THE REUNION

I  was not comfortable with the idea of the reunion but Natasha had convinced me to attend. She felt that it would be fun to meet up with class mates after nearly two decades of college. She was very active in the alumni network and was constantly updating me about what was happening with whom. But interestingly she never mentioned Varun. I wondered if it was because he had gone out of the alumni horizon or if she suspected that it might cause me pain.  I don’t think it was the later because few people knew about us.

So, here I was sitting in a room full of “successful” men and women in my cotton sari looking and feeling older than the two score years of my life. I felt a sense of detachment as some one tried to engage me in a conversation. I really did not know how to contribute to this conversation – I could not indulge in “mom” talk as I had no children, I could not talk about increasing prices as the economy that I was now part of was way different from that and neither could I talk about a jealous  husband  as I did not have one. Some of these people to whom I tried to explain about my work, found it difficult to understand what I was doing- “But what do you do for a living?” asked someone. How do I explain to them that working amidst tribals in the interior villages of Chattisgarh was my job. They found it difficult to accept the fact that I was not using my medical degree in either research or practice in some mainstream government or corporate hospital! “What a waste”  I heard someone whisper… I walked away from the hall towards the garden.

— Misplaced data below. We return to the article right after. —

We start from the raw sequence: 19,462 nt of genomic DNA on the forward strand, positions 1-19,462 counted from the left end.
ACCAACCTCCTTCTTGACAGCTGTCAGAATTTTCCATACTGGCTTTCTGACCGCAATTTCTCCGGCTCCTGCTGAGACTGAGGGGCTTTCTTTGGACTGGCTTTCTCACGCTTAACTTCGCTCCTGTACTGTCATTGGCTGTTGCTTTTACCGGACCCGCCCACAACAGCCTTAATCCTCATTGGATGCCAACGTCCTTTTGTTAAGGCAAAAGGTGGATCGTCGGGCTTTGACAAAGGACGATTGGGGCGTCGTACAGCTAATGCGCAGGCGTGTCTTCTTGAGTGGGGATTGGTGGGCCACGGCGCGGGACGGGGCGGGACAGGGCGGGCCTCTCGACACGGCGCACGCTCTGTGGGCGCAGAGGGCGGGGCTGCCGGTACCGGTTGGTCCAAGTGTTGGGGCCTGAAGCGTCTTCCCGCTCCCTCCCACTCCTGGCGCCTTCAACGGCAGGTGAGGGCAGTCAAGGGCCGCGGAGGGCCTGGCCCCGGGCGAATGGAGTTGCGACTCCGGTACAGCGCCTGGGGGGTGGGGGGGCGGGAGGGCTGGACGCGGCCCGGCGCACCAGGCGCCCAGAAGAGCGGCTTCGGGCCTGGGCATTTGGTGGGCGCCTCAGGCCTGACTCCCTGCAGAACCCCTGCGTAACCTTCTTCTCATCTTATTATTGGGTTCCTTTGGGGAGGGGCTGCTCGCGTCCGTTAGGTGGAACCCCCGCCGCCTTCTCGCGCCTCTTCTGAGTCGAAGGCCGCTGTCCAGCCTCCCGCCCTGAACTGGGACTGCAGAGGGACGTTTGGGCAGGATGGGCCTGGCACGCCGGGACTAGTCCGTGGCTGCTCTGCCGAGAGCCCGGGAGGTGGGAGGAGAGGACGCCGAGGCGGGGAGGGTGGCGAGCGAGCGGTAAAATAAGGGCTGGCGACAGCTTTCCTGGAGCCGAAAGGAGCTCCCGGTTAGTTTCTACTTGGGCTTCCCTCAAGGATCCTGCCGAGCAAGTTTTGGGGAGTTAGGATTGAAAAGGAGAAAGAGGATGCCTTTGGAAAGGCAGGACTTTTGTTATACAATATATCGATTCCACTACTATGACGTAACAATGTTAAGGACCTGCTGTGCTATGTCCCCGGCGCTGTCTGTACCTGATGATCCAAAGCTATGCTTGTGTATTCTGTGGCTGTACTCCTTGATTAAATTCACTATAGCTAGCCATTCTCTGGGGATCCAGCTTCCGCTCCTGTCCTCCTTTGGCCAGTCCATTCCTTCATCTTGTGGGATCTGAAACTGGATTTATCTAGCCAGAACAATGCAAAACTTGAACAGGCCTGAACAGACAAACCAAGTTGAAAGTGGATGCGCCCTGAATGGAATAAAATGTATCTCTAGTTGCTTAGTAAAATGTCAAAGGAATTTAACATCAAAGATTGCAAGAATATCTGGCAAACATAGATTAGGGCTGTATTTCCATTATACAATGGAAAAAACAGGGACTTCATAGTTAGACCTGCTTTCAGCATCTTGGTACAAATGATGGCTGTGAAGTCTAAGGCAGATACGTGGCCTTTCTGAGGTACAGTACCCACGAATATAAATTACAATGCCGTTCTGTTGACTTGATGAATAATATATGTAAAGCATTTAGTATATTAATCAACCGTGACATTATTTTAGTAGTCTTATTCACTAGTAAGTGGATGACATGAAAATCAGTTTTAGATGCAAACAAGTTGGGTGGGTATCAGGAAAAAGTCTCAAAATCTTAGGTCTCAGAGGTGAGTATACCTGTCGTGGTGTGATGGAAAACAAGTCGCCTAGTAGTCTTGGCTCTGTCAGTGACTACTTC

Darkness has a way of accentuating our other senses. I  felt his eyes on my back .. I knew it had to him! Even twenty years ago I could sense his presence before I saw him. He had a penetrating gaze that could look right through your soul. Eyes, that could hold yours and bind you to him until he decided to look away… I wanted to turn back and look at him.

My back was prickling with the heat of his gaze. I felt it stiffen. I wanted to draw my pallu over my shoulder covering my exposed waist. This man.. with whom I had shared so many intimate moments – this man who knew every part of my body and soul..! This man whose unspoken words resonated in my ears and whose movements I could sense even before they were  made.